I have tax reports to do.
Goodbye, Miss Kincaid.
We signed Mrs.
Morrissey in at Yeah, I remember Mr.
Morrissey now.
Out of a roomful of emergencies? The squeaky wheel.
You'd think his wife had been shot through the heart.
Do you know what time they left? She had blood panels and x-rays, they were here maybe an hour.
But you're guessing.
Look, all I know is the guy was a pest and he took all my change for the pay phone.
He made one phone call before his wife went into x-ray and one phone call right before they left.
I checked the usage on the pay phone.
Two calls were made to Prosky's restaurant between 11:00 and 12:00.
Morrissey is upset.
He wants revenge, and he calls Prosky.
Prosky tells him Kirk's in the alley.
And Kirk ends up in a coma.
Except the calls don't prove Morrissey was in the alley.
So we start with Prosky.
Have him come in with his lawyer.
These are more than just customers, Mr.
Prosky considers them his friends.
Prosky, we could be looking at a conspiracy charge here.
Based on what? Answering the phone? He acted as a lookout for Harold Morrissey.
That's enough to make him an accomplice.
But I didn't do anything.
Leon, please.
I can see a light touch doesn't come naturally to you.
What are you offering? That depends on what he says.
Tell them.
I saw Morrissey do it.
He came back from the hospital.
He grabbed a rebar from the construction site.
He went in the alley, and he- Wait a minute.
He grabbed the rebar before he went into the alley? Yeah.
And the next thing I knew Call Briscoe.
Harold Morrissey, you're under arrest for the attempted murder of Roland Kirk.
You have the right to remain silent and anything you say can be used against you in a court of law.
Do you understand that? You have the right to an attorney.
Should you refuse that right He's hiding behind a justification defense.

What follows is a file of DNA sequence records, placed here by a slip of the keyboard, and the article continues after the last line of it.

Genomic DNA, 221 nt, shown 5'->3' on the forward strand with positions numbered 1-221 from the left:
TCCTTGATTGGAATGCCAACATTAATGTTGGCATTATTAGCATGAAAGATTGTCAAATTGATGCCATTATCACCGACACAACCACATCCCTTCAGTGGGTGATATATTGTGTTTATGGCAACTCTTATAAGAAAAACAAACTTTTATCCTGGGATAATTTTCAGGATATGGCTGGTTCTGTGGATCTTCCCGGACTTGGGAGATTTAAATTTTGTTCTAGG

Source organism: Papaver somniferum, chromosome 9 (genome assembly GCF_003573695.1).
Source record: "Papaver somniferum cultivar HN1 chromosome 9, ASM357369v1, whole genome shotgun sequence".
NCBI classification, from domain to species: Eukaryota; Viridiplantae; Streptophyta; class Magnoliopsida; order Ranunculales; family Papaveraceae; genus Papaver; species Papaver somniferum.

Now listen, Ben.
Lawful use of physical force to terminate a larceny is always a good reason to beat up a mugger.
Morrissey was mugged two hours before the beating.
After three years of harassment the jury's not gonna start counting minutes.
It is a clear case of premeditation.
He walked in that alley with the rebar.
He knew that Roland Kirk was violent, he was preparing for the worst.
It's called self-preservation.
It is also called vigilantism.
I'm in for a chorus of Amazing Grace.
I didn't know that he had time to cool off.
An hour earlier, Kirk was fair game? I'm not saying that I'm comfortable prosecuting a man that but for the grace of God could be me.
If the Almighty looked away for half a second you could also be Roland Kirk.
My wife and I were returning from a dinner.
We saw Mrs.
Morrissey get out of a cab.
She had a shopping bag on her arm.
Kirk pushed her, grabbed the bag and ran away.
I went to see if she was all right and then Mr.
Morrissey came out of his house.
And did Mr.
Morrissey say anything to you? He was furious, understandably.
Kirk had scratched her face.
I told him his priority was getting his wife to the hospital.
That's what he did.
They got into a cab, and I went home.
Did there come a time later that evening when you heard a disturbance in the alley? Yes, I went outside.